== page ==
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Return to the Real? A Survey of the Analog in Photography

by Paddy Johnson on June 24, 2015
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Bryan Zanisnik’s “Green Owls Manhattan Bridge” is all illusion. In reality, this apparent flat collage is actually an elaborately constructed set, complete with foregrounds and backgrounds, stools, digitally printed wall paper and even windows to the outside world. Through July 1st, Zanisnik’s studio was located on the 8th floor of 20 Jay Street in DUMBO, (only a few floors above our office) with a view of the Brooklyn Bridge. The artist waited until sunset to shoot his still lives, which created that perfect blueprint blue you see in the shots of the bridge above. The set itself was photographed under studio lights.
This approach reminds me a little of Artie Vierkant’s digital manipulations of his exhibition documentation—in both cases, the artist’s statement seems to be that the documentation is the work. But it also seems a break from artists in the early aughts whose work relied mostly on various photoshop filters. Lucas Samaras’s self portraits and Cory Arcangel’s Photoshop gradient instruction paintings might be the highest profile example of such work, but there are plenty more examples. Is this new interest in physical illusion a shift away from digital manipulation?

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An Informal Survey of Swag: The Sociology of Hip Hop In the Micro-World of Emerging Net Art

by Jennifer Chan on September 14, 2012
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Cultural studies has established that suburban white kids love hip hop in a complex manner; heaps has been written on aspiration, colorblindedness, misogynism, emulation, and subordination. But just what makes hip hop so appealing to net artists? Instead of passing off any attempt to indulge in hip hop as a 1:1 relationship between appropriation and mockery, I’m interested in looking at how different artists incorporate hip hop in their artwork to talk about themselves.

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Circle Glasses: The Art World’s Gateway to Power

by Paddy Johnson and Whitney Kimball on August 13, 2012
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Do you have square glasses? Better put that paint brush down if your answer’s yes, because your art career is over.

Observe.

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Chris Marker’s Youtube Channel

by Leighann Morris on July 30, 2012
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This morning the French Ministry of Culture announced that influential French writer, photographer, and film director Chris Marker passed away.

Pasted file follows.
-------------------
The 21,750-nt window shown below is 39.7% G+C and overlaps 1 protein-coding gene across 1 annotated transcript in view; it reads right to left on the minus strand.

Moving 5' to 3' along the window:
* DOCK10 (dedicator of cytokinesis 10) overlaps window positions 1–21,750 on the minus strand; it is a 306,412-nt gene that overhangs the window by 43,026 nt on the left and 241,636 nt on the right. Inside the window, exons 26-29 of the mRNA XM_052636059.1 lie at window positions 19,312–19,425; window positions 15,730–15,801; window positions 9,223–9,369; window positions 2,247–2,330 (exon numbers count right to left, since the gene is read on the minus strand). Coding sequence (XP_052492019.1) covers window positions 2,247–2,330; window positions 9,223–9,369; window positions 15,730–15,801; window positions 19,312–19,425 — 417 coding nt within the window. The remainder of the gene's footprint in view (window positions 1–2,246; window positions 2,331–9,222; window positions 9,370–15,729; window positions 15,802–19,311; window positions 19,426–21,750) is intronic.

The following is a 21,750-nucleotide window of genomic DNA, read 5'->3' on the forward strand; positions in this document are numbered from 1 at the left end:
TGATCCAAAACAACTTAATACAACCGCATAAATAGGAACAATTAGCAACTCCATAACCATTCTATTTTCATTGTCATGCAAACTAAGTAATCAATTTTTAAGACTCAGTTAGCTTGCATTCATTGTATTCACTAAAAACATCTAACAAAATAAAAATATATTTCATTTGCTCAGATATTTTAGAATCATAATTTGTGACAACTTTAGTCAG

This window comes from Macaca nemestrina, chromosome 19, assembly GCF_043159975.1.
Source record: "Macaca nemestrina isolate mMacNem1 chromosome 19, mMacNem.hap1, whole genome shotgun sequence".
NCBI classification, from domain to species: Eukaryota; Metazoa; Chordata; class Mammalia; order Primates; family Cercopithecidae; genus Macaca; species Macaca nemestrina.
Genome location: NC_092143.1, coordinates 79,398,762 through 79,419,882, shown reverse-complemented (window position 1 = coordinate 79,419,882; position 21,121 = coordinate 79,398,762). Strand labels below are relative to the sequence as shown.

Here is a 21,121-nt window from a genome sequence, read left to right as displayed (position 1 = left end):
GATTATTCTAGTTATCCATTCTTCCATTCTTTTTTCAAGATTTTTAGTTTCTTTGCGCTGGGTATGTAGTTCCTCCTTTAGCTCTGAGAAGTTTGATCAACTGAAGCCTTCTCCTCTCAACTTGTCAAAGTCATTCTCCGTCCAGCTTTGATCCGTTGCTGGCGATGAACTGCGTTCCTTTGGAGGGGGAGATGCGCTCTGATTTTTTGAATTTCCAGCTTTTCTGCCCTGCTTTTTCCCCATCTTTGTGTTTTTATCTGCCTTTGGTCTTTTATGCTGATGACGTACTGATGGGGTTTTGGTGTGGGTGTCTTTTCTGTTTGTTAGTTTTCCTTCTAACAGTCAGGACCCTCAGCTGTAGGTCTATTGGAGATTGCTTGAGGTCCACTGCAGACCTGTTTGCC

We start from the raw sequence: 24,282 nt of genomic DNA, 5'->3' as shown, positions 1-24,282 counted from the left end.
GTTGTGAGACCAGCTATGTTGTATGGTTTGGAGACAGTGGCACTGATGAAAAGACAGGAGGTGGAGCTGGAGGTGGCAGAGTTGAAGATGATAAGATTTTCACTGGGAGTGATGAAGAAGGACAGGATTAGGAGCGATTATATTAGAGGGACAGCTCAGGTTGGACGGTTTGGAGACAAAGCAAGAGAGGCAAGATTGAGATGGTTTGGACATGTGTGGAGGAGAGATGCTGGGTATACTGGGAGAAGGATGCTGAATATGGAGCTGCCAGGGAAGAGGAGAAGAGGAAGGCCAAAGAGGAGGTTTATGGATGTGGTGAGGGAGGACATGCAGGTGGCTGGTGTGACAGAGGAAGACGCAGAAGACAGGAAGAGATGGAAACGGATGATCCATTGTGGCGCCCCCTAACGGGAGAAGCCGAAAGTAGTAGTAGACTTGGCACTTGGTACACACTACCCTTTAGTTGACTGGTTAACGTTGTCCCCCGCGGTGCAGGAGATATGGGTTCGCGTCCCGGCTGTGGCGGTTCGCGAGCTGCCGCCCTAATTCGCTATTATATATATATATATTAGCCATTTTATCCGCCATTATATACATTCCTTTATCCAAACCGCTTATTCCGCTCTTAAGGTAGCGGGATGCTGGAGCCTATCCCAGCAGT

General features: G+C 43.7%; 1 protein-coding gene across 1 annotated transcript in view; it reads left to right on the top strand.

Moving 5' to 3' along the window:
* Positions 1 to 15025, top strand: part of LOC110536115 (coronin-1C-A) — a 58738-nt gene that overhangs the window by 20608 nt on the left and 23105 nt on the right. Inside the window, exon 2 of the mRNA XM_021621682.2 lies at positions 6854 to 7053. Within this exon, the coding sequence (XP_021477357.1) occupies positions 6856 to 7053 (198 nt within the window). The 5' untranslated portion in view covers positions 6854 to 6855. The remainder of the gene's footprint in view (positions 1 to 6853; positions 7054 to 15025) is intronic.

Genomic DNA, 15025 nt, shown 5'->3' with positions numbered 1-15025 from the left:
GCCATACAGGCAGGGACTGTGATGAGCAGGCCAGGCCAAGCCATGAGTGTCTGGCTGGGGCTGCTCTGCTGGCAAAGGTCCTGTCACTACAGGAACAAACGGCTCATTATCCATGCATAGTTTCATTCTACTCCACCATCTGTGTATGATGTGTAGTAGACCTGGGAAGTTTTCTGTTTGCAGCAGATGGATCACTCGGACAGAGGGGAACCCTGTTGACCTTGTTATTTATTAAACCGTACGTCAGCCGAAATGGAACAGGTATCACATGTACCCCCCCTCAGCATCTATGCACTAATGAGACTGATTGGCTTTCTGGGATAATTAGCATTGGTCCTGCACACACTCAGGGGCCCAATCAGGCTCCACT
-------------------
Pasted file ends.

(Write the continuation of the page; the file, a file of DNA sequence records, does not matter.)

In his last few years of film-making, the elusive Marker posted videos on Youtube under the pseudonym “Kosinki”. We found that channel.

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Survivability Report: The American Folk Art Museum and the Seaport Museum

by John Gawarecki-Maxwell on January 17, 2012
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2011 wasn't a great year for either the Seaport Museum or the American Folk Art Museum. The two museums have been in dire financial straits for the past several years, struggling to keep rising operating costs down while bleeding admissions and memberships. We took a deeper look at their finances to figure out what these museums’ prospects look like.

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Net Artists Warned Us About SOPA 15 Years Ago

by Will Brand on January 3, 2012
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A year ago, Paul Garrin’s DNS alternative sounded crazy. After SOPA, he sounds like a visionary. A history, and an apology.

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34 AFC Friends Cite Their Favorite Link of 2011

by Paddy Johnson on December 31, 2011
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As is our annual tradition, I’ve asked people I know and respect to contribute their single favorite link for the year. No themes. No grand explanations. Just one link, and one sentence describing why they liked it. For the first time ever, this year I received no dupe links. The web is a much larger place than it used to be.

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A Year-End Review: AFC’s Top Rated Posts

by Paddy Johnson on December 28, 2011
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A look back at AFC’s most popular posts reveals good news and bad news. On the one hand, our second most popular page of the year proves that, yes, intelligent reviews do have a place on the web: readers can’t get enough of our Recommended Shows. On the other, this page was trumped only in numbers by Whitney Kimball’s post Streaming Hot Sex Video Games. Clearly, porn and video games remain an enduring interest on the web.

As we embark on our year end fundraising campaign, I urge you to page through these posts below and take a look at some of the discussion here. We spend a lot of time producing posts we think are valuable, and we want to do more of that. Your donations help make that happen.

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